There’s plenty of drastic changes we can all make to our lifestyles to live healthier or manage our weight better. Big moves like going vegan, cutting carbs or not eating out will shrink your waistline as well as dramatically improve your health. However, in all reality, these extreme diet attempts rarely last for the long term because they’re just simply not practical for our day to day lives.

Many times, the healthiest eaters are not the carb counting veteran dieters, but rather the everyday simple folk who stick by just a few manageable rules. Like them, you too can take advantage of easy maxims which don’t require a completely new life. Here are a few simple things you can do to have the biggest impact on your health.


  1. Drink More Water

The first and easiest way to improve your diet is to do something which you have been told so many times before. DRINK MORE WATER! Keeping hydrated will regulate your hunger, give you more daily energy and help you think more clearly. Brain cells, made up of over 90% water, only function best under super saturated conditions. Other bodily systems follow the same suit, requiring that they have abundant water for important processes. In short, your body is meant to be well hydrated at all times and we constantly go with less than adequate amounts of water.

Needs vary between people and environments, but try to drink at least 1.75L of water each day. You can make a rule to drink a little bit from every fountain you pass in the day. Or, if you don’t pass many fountains you can just fill a water bottle and aim to finish it before the day is done. Lastly, if you are concerned about harmful chemicals or other substances in the water supply, pay up and get a good filter for your water system. Of all the things you can do for your nutrition, drinking more water is a habit that should be taken seriously.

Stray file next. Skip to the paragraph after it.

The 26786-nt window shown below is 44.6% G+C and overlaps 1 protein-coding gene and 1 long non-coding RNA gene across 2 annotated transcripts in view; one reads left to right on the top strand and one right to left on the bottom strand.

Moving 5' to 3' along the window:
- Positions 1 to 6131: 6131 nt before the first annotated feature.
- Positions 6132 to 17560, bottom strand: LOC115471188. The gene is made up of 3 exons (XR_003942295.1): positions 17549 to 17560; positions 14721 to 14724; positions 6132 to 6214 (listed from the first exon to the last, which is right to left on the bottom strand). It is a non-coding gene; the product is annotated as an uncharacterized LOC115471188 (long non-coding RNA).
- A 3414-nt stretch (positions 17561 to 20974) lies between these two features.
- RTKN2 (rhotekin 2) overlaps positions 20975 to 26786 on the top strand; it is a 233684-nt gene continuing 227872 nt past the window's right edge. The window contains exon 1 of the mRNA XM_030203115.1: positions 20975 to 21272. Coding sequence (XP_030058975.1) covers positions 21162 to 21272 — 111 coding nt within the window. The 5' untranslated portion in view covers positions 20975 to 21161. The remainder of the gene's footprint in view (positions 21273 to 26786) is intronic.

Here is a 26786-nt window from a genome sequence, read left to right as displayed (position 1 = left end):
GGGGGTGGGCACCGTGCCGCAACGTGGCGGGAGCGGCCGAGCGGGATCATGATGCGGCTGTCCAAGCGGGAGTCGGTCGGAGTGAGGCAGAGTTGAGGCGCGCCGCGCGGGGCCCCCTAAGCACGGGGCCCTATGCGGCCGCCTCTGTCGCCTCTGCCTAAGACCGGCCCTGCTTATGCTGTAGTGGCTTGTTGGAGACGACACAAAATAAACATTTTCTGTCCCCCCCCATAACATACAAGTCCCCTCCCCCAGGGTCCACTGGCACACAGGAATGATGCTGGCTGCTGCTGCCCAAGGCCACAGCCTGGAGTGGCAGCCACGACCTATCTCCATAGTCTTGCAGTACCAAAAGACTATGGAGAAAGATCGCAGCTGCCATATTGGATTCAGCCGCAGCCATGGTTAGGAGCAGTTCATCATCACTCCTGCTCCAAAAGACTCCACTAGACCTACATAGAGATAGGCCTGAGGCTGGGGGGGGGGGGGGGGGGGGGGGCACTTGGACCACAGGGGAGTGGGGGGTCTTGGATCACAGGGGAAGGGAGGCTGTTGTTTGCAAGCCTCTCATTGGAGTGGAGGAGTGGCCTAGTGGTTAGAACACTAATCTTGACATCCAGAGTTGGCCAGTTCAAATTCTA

1. Add 2-3 More Serves Of Vegetables

Vegetables have amazing potential to impact our health, probably more than any other food group. Unfortunately for many, it is also the food group that is missing in our diets. By simply making it a point to add 2-3 more servings each day, you can help fend off future disease, have better blood sugar control, boost immunity and even lose weight.

All vegetables are good for you, but the best ones are the ones which you will repeatedly make a decision to eat. It doesn’t matter what kinds are packed full of antioxidants if you only eat them twice a year. Look for vegetables that you know you enjoy and can eat day after day. If you can’t think of many vegetables which appeal to you, use a low fat dressing or hummus for dipping. You can also go experiment with new produce you’ve never eaten much before to try veges in new and different ways.

Don’t worry about picking out all organic or fresh vegetables. Frankly, we don’t yet have the evidence to say eating organic will make a large difference in our health. People should be more concerned with just eating enough vegetables in the first place. If pesticides and chemicals are a concern to you, use a produce spray to wash your vegetables before you eat them. Fresh vegetables can be expensive when out of season, so try frozen ones for a fraction of the price too. After a little experimentation, you’ll find eating vegetables every day is cheaper than most of the other foods you eat already.


  1. Track What You Eat For a Week

Everyone needs to evaluate what they eat from day to day. Sometimes though, we lose track of our choices between meals. Many people say they keep a strict dietary program while overlooking the nutritional fibs and frequent splurges. A couple of years ago, Consumer Reports did a test which compared how people thought about their diet compared to how they were actually eating (1). 90% described their diet as “somewhat”, “very” or “extremely” healthy, when actually, a third of these people had diets consisting of sugar sweetened beverages and lacking vegetable intake.

The point being, majority of us are shocked when we actually see a summary of what we eat. Thankfully, there are tons of ways to do this now.  You can simply write down what you eat in a log of some sort or you can use one of the many free smart phone apps available. Many people find benefit by just tracking a certain nutritional aspect they’re focused on controlling (ex: fat, sodium, calories). Not only can tracking your intake be surprising, it can offer lots of guidance as to what habits you may especially want to change in the future.


Just remember that improving your nutrition and health doesn’t require you to live a different life. Instead, try to always focus on habits that can be maintained with your current lifestyle. Though some may need radical change, many can benefit from a little diligence each day.



  1. “Diet & Nutrition.” Healthy Diet. Consumer Reports Health Survey, 1 Jan. 2011. Web. 25 Sept. 2012. <http://www.consumerreports.org/health/healthy-living/diet-nutrition/diets-dieting/healthy-diet/overview/index.htm>.